A Kenyan Named Africa’s Most Successful Women By Forbes
A Kenyan Named Africa’s Most Successful Women By Forbes
Isis Nyong’o, 35, is the Vice President and Managing Director of the African operations of InMobi, the world’s largest independent mobile advertising network. A native of Kenya, she has degrees from Stanford and Harvard and has previously worked in senior management positions at MyJobsEye (Kenya’s leading Job site), MTV, and most recently, Google.
In January, she was selected as a Young Global Leader by the World Economic Forum She recently opened up to Forbes Contributor Mfonobong Nsehe on her career, her thoughts on the future of mobile advertising in Africa and her African legacy.
Your entire career has spanned the media and technology sectors – from MyJobsEye to MTV, then Google and now Inmobi. What’s the fascination?
I find media and tech to be the most exciting and challenging industries in Africa. This is where the level and speed of innovation is at its highest; when it comes to media, the continent is experiencing the same paradigm shift facing global media houses. They are grappling with how to engage with and monetize increasingly fragmented audiences who are consuming media through digital channels including mobile. Technology is an enabler for things to progress and move forward and it is inspiring to see the projects developers are working on in the technology hubs in Nairobi, Lagos and Cape Town. It is great that InMobi can play a pivotal part in monetizing many of these projects given how central mobile devices are for everyday life in Africa.
What exactly does Inmobi do? Explain this to my grandmother who doesn’t have a college degree.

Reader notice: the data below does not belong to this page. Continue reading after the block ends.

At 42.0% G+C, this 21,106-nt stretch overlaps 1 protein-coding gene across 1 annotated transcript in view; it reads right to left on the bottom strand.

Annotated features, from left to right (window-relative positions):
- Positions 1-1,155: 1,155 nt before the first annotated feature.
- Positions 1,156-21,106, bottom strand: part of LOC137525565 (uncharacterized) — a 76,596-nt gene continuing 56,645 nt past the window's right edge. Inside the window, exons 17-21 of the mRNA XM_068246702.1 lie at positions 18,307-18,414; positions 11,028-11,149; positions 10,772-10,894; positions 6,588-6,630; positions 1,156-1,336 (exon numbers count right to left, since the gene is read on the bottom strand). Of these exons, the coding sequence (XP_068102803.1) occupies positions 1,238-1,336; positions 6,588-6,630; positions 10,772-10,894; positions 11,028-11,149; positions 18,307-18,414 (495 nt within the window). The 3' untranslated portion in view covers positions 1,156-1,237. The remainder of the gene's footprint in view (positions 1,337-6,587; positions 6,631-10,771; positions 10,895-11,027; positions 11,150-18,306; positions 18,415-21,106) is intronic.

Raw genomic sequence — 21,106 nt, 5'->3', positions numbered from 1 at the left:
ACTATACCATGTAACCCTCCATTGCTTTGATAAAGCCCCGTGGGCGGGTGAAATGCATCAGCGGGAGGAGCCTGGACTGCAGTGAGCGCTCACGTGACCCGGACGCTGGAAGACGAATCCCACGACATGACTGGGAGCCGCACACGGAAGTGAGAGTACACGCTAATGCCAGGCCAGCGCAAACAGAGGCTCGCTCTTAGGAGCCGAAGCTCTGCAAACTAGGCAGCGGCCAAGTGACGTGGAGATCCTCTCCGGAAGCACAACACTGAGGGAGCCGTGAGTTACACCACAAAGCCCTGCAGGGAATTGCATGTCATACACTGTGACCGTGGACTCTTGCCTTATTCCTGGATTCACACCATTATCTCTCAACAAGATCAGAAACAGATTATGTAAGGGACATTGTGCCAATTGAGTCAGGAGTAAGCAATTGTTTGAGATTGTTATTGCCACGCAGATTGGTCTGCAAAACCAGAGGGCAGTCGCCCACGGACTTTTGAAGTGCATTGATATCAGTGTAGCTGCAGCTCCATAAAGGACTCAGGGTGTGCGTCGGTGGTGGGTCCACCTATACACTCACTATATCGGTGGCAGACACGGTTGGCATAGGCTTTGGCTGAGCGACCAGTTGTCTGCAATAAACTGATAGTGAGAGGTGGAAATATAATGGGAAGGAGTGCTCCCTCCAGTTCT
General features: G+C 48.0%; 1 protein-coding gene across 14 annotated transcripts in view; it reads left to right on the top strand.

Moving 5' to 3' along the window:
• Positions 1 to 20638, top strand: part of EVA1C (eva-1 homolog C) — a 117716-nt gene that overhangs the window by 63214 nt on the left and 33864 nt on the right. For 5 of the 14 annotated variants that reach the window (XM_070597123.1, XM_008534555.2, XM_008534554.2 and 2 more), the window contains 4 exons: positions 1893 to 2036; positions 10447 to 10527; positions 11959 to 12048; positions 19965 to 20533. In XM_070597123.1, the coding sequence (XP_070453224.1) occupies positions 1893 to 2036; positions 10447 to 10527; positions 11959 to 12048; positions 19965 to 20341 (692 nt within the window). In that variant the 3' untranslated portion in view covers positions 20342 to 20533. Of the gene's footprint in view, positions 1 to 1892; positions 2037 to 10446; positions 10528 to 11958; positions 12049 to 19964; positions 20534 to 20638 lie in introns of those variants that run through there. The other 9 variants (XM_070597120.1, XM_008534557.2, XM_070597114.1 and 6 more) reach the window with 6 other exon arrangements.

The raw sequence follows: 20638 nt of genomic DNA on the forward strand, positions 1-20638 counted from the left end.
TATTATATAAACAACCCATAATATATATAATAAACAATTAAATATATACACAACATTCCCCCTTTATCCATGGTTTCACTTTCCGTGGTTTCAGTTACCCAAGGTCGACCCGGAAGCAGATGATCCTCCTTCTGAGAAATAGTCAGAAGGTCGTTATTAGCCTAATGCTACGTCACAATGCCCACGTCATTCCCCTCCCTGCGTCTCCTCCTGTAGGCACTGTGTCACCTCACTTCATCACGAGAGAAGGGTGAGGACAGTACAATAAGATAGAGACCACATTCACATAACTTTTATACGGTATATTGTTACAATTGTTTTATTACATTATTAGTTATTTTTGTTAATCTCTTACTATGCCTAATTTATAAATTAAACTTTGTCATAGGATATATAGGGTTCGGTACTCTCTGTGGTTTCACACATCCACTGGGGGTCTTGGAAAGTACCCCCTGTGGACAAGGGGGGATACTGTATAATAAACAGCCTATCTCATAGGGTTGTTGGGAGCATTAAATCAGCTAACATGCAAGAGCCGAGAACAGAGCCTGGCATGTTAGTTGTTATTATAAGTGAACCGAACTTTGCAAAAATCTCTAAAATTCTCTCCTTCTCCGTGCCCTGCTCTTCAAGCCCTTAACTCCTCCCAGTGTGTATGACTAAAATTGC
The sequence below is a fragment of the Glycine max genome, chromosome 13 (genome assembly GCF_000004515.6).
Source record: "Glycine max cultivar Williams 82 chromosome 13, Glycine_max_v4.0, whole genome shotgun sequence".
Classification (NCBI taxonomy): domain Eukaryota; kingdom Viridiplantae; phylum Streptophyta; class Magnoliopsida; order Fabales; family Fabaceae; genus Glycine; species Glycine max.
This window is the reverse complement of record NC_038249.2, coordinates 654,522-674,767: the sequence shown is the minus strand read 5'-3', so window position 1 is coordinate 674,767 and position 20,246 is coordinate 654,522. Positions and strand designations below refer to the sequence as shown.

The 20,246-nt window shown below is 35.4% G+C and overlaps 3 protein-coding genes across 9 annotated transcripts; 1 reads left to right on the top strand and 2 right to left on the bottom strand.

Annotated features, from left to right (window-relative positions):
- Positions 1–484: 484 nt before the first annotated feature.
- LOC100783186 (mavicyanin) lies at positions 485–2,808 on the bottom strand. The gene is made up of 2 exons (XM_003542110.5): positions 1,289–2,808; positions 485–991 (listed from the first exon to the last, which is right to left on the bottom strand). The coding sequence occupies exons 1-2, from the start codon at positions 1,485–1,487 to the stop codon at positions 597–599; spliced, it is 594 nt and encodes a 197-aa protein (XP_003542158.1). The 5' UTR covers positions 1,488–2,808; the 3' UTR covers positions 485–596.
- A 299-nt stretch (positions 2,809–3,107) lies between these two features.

InMobi is in the business of connecting brands to consumers through their mobile devices. We do this through a mobile advertising network. In simple terms we partner with developers who have created applications (or software) for mobile phones, and publishers who have mobile websites such as news or sports websites. We then find brands who want to advertise something to these people visiting these mobile websites or using these applications, and we display their banner adverts on these platforms. We then pay the publisher or developer a percentage of the revenue that was received from the advertiser.
You’re running the African operations of the world’s largest mobile advertising network. How has the ride been so far?
This is a fast paced and ever changing environment. My day is filled with back-to-back meetings, and I could be in 5 different countries within a 5-day work week. My peers at InMobi who head up the other regions around the world are some of the top people in the digital media industry which makes them an extremely dynamic team to work with. As we are a global organization, there are often conference calls in the middle of the night and early hours of the morning; InMobi never sleeps. [Editor’s note: InMobi is a San Francisco company with offices worldwide.]
How many people are connected to your network in Africa, and how many ad impressions do you serve every month?
We currently reach 35 million consumers on a monthly basis in Africa, and this is done through serving over 8 billion ad impressions a month.
How would you describe your work at InMobi? What are some of the biggest challenges – personal and professional – you’ve encountered thus far?
I’ve faced innumerable challenges in my career but would distill it to 3 recurring themes. First, since I have worked for such cutting edge companies, I’ve faced uphill battles convincing customers to take risks and test products/services completely new to the market and/or disruptive to their current operations. Second, the lack of accessible and accurate data on key market indicators needed to shape business decisions creates more uncertainty and amplifies risk perceptions of Africa – which has a knock on effect of slower pace of investment decisions, whether that investment is people or other resources. Third, there is a very real scarcity of talent for emerging industries operating in Africa, which can be a limiting factor to business growth.